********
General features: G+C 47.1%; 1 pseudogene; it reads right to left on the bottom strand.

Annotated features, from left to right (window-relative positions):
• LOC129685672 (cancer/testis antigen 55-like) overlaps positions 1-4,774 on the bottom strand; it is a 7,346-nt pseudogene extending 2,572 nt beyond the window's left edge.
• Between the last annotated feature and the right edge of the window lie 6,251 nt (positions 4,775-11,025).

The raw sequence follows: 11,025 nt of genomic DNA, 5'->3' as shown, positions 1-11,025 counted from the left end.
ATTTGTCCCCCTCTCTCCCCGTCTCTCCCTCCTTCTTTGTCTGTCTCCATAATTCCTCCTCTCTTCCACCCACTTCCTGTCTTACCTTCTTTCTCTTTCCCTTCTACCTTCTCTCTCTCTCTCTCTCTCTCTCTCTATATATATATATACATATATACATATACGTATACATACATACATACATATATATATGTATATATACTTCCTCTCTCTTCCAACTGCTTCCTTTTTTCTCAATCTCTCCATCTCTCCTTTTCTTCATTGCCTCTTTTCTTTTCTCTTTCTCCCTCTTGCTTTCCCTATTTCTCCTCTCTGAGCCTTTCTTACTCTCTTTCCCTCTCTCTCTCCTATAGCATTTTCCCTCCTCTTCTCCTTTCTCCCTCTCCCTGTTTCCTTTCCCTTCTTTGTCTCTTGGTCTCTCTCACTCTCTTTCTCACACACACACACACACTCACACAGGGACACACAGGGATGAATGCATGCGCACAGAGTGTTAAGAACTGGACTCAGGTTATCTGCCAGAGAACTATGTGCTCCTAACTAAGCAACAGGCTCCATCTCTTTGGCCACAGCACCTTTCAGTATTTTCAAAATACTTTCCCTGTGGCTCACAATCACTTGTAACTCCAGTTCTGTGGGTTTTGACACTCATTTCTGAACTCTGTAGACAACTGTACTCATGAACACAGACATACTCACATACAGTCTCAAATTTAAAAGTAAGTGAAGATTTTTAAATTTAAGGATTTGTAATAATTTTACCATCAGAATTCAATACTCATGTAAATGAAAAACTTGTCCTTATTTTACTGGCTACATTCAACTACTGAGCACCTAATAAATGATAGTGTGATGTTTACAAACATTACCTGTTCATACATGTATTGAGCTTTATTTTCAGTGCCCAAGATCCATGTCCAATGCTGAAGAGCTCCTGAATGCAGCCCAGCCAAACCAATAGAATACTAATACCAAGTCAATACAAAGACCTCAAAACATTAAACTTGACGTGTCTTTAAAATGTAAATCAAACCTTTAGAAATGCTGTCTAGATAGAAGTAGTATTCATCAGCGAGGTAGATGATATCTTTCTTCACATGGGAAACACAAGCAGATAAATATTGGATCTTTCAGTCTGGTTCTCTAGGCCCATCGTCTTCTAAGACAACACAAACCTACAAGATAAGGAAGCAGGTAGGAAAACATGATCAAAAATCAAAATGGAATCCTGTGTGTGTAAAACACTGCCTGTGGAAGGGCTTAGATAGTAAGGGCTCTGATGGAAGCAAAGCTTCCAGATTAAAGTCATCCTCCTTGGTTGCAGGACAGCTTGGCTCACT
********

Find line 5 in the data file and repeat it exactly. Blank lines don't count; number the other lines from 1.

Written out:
The raw sequence follows: 11,025 nt of genomic DNA, 5'->3' as shown, positions 1-11,025 counted from the left end.